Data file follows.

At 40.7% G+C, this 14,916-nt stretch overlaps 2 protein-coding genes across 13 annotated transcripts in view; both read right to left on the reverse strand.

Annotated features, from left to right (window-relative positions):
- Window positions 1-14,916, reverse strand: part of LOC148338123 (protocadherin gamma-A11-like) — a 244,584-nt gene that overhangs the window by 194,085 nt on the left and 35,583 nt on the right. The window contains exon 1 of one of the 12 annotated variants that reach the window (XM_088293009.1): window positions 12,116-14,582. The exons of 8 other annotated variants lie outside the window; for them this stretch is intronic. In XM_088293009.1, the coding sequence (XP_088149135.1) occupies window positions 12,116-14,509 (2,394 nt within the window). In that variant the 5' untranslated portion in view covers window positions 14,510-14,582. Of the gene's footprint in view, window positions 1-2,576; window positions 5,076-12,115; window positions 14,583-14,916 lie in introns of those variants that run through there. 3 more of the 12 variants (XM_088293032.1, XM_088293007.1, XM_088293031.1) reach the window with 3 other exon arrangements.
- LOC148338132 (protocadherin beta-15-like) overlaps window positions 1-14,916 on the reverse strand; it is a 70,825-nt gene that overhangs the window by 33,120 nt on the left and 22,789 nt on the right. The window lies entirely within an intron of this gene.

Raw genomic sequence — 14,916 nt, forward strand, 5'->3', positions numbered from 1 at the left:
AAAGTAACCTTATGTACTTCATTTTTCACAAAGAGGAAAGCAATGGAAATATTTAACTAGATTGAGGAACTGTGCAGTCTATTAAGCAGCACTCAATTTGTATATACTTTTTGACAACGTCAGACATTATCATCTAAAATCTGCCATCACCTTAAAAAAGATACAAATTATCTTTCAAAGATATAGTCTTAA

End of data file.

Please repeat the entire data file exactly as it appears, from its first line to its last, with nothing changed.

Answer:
At 40.7% G+C, this 14,916-nt stretch overlaps 2 protein-coding genes across 13 annotated transcripts in view; both read right to left on the reverse strand.

Annotated features, from left to right (window-relative positions):
- Window positions 1-14,916, reverse strand: part of LOC148338123 (protocadherin gamma-A11-like) — a 244,584-nt gene that overhangs the window by 194,085 nt on the left and 35,583 nt on the right. The window contains exon 1 of one of the 12 annotated variants that reach the window (XM_088293009.1): window positions 12,116-14,582. The exons of 8 other annotated variants lie outside the window; for them this stretch is intronic. In XM_088293009.1, the coding sequence (XP_088149135.1) occupies window positions 12,116-14,509 (2,394 nt within the window). In that variant the 5' untranslated portion in view covers window positions 14,510-14,582. Of the gene's footprint in view, window positions 1-2,576; window positions 5,076-12,115; window positions 14,583-14,916 lie in introns of those variants that run through there. 3 more of the 12 variants (XM_088293032.1, XM_088293007.1, XM_088293031.1) reach the window with 3 other exon arrangements.
- LOC148338132 (protocadherin beta-15-like) overlaps window positions 1-14,916 on the reverse strand; it is a 70,825-nt gene that overhangs the window by 33,120 nt on the left and 22,789 nt on the right. The window lies entirely within an intron of this gene.

Raw genomic sequence — 14,916 nt, forward strand, 5'->3', positions numbered from 1 at the left:
AAAGTAACCTTATGTACTTCATTTTTCACAAAGAGGAAAGCAATGGAAATATTTAACTAGATTGAGGAACTGTGCAGTCTATTAAGCAGCACTCAATTTGTATATACTTTTTGACAACGTCAGACATTATCATCTAAAATCTGCCATCACCTTAAAAAAGATACAAATTATCTTTCAAAGATATAGTCTTAA